Protein Pulse Feeding

October 31st, 2007 by Paul Johnson

Bodybuilders have always eaten protein over multiple meals throughout the day. They do this in order to get a steady supply of protein, so their muscles can grow and they don't become catabolic.  Protein pulse feeding is a recent theory, that slaps that notion in the face. The idea came from bodybuilders when research a few years ago, suggested that large infrequent doses of protein, was better for muscle growth.

Protein pulse feed studies:

A study published in (American Journal of Clinical Nutrition, Vol. 69, No. 6, 1202-1208, June 1999) was done on 15 elderly women for 15 days. One group had protein spread over 4 meals, the other 80% at noon. The protein for both diets was 1.7 grams per kg of lean mass. Results showed protein synthesis and nitrogen retention better in the pulse group.

However this followup study by researchers (Journal of Nutrition. 2000;130:1700-1704) showed different results on younger women. The average mean age was 26 with 1.7 grams per kg of lean mass. They found no improvement in nitrogen retention or protein synthesis resulting from pulse feeding.

Another study by the researchers (Am J Physiol Endocrinol Metab 278: E902-E909, 2000;) showed young and older women were in a beneficial state for protein retention, one day after the study had stopped.

This same study group even did a study later on rats (The American Society for Nutritional Sciences J. Nutr. 132:1002-1008, 2002). The study was done on older rats, all starting with 10 days of adaption diet. Then half were switched to a pulse diet for 21 days. Results showed increase in protein synthesis and complimented the previous human studies.

Is protein pulse feed better for muscle growth?

The evidence from the studies all done by the same researchers, suggest protein pulse feeding is more beneficial for muscle growth, than spreading it out. However, these studies are done on untrained individuals and are done for a short time. They would be more convincing if they were for 2 months. If the studies were done for a few more weeks, the body might learn to respond to a radical change in protein consumption. I suspect that the reason why pulse feeding is beneficial initially in the first few weeks, is because the body is putting itself in "protein starvation mode". It doesn't know when the next dose of protein is coming, so it is not releasing it. I would think that over enough time (just a theory of mine), this benefit would wear off and probably even go in the opposite direction.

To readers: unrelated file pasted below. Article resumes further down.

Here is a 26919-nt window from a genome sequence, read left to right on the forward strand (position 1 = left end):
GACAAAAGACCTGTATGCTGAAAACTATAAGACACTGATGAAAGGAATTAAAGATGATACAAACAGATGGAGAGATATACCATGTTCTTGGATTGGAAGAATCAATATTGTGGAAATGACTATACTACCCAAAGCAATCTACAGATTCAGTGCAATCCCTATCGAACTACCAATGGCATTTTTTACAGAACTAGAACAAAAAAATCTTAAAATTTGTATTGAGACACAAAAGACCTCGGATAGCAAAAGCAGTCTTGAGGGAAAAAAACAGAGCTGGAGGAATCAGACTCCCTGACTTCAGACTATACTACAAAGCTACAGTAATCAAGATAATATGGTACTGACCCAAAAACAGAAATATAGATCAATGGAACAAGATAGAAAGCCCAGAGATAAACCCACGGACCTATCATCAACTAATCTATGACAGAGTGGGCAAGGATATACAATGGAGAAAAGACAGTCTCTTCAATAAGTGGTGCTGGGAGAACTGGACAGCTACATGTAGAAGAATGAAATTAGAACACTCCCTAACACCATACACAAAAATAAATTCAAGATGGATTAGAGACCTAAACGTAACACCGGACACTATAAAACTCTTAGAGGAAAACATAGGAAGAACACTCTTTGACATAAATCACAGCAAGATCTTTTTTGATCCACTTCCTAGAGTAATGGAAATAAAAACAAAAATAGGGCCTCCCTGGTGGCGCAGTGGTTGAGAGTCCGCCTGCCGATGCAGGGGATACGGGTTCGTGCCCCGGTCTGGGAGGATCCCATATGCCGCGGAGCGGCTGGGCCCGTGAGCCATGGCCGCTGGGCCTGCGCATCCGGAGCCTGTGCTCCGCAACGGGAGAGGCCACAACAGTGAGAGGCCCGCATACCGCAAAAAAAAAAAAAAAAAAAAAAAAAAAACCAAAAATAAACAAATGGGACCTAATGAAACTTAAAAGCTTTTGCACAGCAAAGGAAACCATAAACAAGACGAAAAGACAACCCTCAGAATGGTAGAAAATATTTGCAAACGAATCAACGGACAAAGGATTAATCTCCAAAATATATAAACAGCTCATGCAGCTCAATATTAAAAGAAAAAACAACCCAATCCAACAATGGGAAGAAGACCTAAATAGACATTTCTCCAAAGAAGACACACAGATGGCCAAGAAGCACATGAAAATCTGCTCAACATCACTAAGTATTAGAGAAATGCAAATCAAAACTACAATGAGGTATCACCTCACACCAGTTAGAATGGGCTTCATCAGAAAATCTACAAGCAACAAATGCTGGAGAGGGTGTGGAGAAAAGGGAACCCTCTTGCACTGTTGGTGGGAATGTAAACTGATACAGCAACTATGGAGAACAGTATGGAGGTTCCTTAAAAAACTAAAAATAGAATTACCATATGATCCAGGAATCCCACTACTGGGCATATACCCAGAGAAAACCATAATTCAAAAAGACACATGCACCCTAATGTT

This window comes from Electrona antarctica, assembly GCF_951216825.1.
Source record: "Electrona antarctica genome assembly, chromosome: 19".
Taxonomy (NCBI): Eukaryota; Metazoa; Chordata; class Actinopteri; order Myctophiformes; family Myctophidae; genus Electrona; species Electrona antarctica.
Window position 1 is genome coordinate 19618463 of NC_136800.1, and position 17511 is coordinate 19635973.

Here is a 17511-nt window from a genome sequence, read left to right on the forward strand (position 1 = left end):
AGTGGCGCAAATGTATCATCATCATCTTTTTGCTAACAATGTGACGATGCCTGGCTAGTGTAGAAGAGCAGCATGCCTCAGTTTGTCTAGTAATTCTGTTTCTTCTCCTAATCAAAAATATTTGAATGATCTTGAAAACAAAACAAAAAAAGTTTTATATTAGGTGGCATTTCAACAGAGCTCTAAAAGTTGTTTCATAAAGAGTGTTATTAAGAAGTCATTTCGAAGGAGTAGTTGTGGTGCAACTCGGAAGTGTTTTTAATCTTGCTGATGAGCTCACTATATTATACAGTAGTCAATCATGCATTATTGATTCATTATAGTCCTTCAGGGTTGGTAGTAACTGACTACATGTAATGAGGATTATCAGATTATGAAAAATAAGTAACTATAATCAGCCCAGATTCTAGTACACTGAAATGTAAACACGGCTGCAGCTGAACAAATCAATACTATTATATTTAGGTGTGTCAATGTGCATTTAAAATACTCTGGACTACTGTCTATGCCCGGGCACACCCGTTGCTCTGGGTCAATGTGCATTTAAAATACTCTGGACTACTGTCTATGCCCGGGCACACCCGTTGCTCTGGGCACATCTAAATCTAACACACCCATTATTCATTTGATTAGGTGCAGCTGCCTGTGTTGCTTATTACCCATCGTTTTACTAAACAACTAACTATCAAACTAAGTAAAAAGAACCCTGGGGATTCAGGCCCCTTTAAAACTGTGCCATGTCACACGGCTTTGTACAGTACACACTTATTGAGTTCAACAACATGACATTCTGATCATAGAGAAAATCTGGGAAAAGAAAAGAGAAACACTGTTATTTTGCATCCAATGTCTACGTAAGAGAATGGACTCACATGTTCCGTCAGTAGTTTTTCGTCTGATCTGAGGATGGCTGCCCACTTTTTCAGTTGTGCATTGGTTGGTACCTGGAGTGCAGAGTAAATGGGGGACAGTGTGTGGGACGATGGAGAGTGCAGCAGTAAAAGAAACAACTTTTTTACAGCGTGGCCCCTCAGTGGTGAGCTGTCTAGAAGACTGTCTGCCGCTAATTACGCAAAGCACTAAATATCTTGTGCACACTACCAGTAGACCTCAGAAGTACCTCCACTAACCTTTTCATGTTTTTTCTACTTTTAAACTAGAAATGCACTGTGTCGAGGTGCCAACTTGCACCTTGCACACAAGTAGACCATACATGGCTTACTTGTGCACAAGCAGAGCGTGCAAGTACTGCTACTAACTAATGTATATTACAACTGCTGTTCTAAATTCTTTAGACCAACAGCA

Another important point is these studies aren't done on bodybuilders (or even athletic people). I imagine that when you consider protein synthesis increases for 24-36 hours after a workout, that protein pulse feeding diet would probably not be effective diet under these conditions.
Hopefully there will be more studies on this issue in the future, so we can get a clearer answer. I think most bodybuilders would love to know they only had to consume protein in 2 or 3 meals instead of 5-7, but I highly doubt at this point this diet will work as good as a regular bulking diet.

For additional reading, here are some previous articles of ours:

-How much protein can we digest in one meal?
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  1. Supplements in Canada on November 1st, 2007

    Protein pulse feeding is an interesting approach. You would think, going back to what is thought about protein absorption, that when you are taking 80% of your daily protein in one shot that only a small percentage would be absorbed and the rest would be excreted as waste?

    Like you said, with protein pulse feeding tests would need to be done longer than one month to show much more conclusive results.

  2. bodybuilding muscle on November 12th, 2007

    Thank you for the information on the issue of making things like bodybuilding taking necessary pills and the system of how to low your belly If the studies were done for a few more weeks, the body might learn to respond to a radical change in protein consumption.